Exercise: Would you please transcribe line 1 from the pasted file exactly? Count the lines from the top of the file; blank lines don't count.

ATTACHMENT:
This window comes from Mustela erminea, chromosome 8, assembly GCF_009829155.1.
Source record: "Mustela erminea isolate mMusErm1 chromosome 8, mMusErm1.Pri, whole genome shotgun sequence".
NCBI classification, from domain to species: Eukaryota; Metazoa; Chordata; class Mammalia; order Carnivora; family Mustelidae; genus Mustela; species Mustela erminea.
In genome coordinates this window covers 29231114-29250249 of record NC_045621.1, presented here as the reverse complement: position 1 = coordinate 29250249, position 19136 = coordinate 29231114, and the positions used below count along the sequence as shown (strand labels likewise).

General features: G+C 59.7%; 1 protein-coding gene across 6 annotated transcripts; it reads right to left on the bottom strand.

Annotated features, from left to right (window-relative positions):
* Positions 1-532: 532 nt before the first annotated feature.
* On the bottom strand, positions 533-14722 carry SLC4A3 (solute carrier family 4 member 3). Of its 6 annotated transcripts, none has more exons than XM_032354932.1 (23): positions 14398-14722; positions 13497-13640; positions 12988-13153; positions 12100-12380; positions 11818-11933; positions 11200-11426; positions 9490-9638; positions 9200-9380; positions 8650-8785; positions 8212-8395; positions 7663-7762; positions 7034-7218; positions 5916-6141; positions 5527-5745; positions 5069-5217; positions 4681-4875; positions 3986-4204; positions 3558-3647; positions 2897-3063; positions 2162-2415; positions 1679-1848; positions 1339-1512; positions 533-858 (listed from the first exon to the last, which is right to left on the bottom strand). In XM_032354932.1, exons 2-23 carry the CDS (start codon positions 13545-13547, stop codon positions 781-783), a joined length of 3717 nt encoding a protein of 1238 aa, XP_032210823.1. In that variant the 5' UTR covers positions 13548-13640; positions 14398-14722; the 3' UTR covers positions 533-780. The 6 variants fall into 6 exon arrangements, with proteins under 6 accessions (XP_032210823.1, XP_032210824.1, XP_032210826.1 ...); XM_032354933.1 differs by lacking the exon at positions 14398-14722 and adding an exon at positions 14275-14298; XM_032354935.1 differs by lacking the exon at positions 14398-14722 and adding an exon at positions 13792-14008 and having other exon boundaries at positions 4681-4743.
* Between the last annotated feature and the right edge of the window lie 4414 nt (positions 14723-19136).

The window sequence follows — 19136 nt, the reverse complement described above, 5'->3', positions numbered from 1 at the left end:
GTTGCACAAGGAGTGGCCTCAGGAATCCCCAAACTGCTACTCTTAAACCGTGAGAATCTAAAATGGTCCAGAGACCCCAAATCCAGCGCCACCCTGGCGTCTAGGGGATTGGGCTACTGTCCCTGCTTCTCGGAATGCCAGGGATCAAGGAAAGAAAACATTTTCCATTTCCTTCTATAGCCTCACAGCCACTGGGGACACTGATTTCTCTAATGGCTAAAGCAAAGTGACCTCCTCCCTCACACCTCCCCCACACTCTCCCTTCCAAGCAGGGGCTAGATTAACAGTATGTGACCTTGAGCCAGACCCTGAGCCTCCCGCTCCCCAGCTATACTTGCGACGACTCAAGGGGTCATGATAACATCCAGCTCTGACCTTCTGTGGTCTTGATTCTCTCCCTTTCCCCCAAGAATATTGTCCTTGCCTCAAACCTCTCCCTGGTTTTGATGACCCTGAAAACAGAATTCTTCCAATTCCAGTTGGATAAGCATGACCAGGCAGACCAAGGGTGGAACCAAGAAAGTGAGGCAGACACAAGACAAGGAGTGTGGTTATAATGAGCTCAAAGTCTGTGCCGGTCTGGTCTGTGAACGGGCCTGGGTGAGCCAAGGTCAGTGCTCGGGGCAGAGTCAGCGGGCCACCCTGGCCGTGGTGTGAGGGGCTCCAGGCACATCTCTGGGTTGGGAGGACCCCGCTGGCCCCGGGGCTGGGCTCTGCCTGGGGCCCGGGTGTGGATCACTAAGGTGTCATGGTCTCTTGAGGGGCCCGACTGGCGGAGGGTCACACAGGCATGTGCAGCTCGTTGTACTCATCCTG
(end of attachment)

This window comes from Mustela erminea, chromosome 8, assembly GCF_009829155.1.